Why we signed the Split Movie Hurts Us All Open Letter to M. Night Shyamalan
We’re Emma Hryniewicz and the DreamWriters and we signed the Split Movie Hurts campaign’s Open Letter to M. Night Shyamalan. I didn’t actually write-in our reasoning in the Split Movie Hurts website because I wanted to articulate a very long response and I wanted it to come from the blog we’re working on. Which is this one, though this is also being crossposted to several of our other blogs as well.
We consider ourselves fairly average on the activist/change agent scene. We tend to be closer to the slacktivist/artist side of the Spectrum of Resistance, rather than showing up at protests, walks and rallies. We don’t talk a lot, but when we do talk, we have a lot to say.
Words are powerful. Stories are powerful.
We identify as plural, but not DID. Mostly because while we do believe we originally split from a traumatic experience with a suicidal ex-friend, our system also believes we have metaphysical and naturalistic origins, depending on who you talk to. Many of us just walk-in and stick around because we want to heal and share OUR stories and we get a lot out of this world even if it isn’t where we’re originally from. And others of us developed for specific situations in our lives as we learned what we needed to get our life on track in our recovery journey.
We decided after a long debate to sign the letter with our legal name and our professional system name. There are a lot of reasons for this.
We have a foot in and believe in so many different organizations and perspectives.
We support and identify with the Icarus Project, which has some feet in the radical antipsychiatry movement BUT not all of us who identify with them are radicals — I like the Icarus Project movement’s focus on creativity as a tool personally and their self-care and community action zines are beautiful resources.
We support and identify with To Write Love On Her Arms which believes in the importance of story and more importantly in music because music comes from NOW — from both the dark places and the hopeful places.
We also have a solid love for the Peer Recovery movement because we see it as our Dumbledore’s Army, the place where we found out how to be comfortable as a person and grow. Without Recovery-Oriented Services and Programs, we wouldn’t be writing this article, working as part of a team at conferences, or seeing our abilities as a writer, storyteller and artist, and as a connector and weaver of resources as superpowers.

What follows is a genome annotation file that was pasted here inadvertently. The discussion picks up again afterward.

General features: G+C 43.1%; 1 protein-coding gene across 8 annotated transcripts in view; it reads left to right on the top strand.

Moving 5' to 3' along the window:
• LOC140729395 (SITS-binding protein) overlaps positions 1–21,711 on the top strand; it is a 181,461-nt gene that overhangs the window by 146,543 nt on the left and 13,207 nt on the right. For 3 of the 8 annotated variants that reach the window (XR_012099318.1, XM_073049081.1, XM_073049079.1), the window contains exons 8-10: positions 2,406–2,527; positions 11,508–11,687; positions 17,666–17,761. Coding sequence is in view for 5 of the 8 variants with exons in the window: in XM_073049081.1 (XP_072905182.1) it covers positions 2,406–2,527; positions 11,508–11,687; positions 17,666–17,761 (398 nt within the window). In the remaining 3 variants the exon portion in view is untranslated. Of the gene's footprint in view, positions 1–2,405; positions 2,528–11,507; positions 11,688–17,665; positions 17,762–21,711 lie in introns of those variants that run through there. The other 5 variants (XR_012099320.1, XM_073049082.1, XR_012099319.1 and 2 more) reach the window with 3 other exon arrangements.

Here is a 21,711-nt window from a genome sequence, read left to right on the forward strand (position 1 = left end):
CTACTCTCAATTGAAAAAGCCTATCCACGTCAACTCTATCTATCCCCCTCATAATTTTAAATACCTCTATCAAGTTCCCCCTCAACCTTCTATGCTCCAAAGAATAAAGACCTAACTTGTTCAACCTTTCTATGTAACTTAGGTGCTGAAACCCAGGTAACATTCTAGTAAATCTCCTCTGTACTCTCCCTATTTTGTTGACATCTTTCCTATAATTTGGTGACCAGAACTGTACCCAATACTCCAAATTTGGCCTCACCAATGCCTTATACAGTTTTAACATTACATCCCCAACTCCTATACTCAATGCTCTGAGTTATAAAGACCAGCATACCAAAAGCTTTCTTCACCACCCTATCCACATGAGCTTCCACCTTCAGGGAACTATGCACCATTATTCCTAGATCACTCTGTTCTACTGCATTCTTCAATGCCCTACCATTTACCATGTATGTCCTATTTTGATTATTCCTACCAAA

We believe that it’s possible to be diagnosed with DID and be in recovery. We have friends with DID who while they still struggle, they are doing good things and helping others.
We believe that non-DID plurals are able to be in recovery as well.
We believe that recovery is possible for everyone struggling through a mental health challenge or other significant loss.
We believe that there will be something to look forward to tomorrow even when today’s hard.
We believe that horror movies and journalists portraying people with any mental illness as horrible dangerous monsters hurts everyone. It reinforces ignorance, leading to prejudice and discrimination.
Don’t get me wrong, I have a love-hate relationship with the horror genre and jump-scares. I grew up with a horror/thriller movie buff, so I enjoy horror even if I spend the whole performance aghast and terrified. But I’m very tired of this old trope. It just perpetuates a myth that is not true for the vast majority of its stereotype. And it tends to make us less likely to speak out because we don’t want the scary monster label. It ends up perpetuating self-stigma for those of us who hear this message too often.
I don’t like it when own voice stories are pushed back to the margins by stories like these, where the facts have been twisted for the sake of ratings and a story. I want to hear your stories and your voices, not the media’s.
All our voices matter and we need everyone right now. No one should have to stand alone.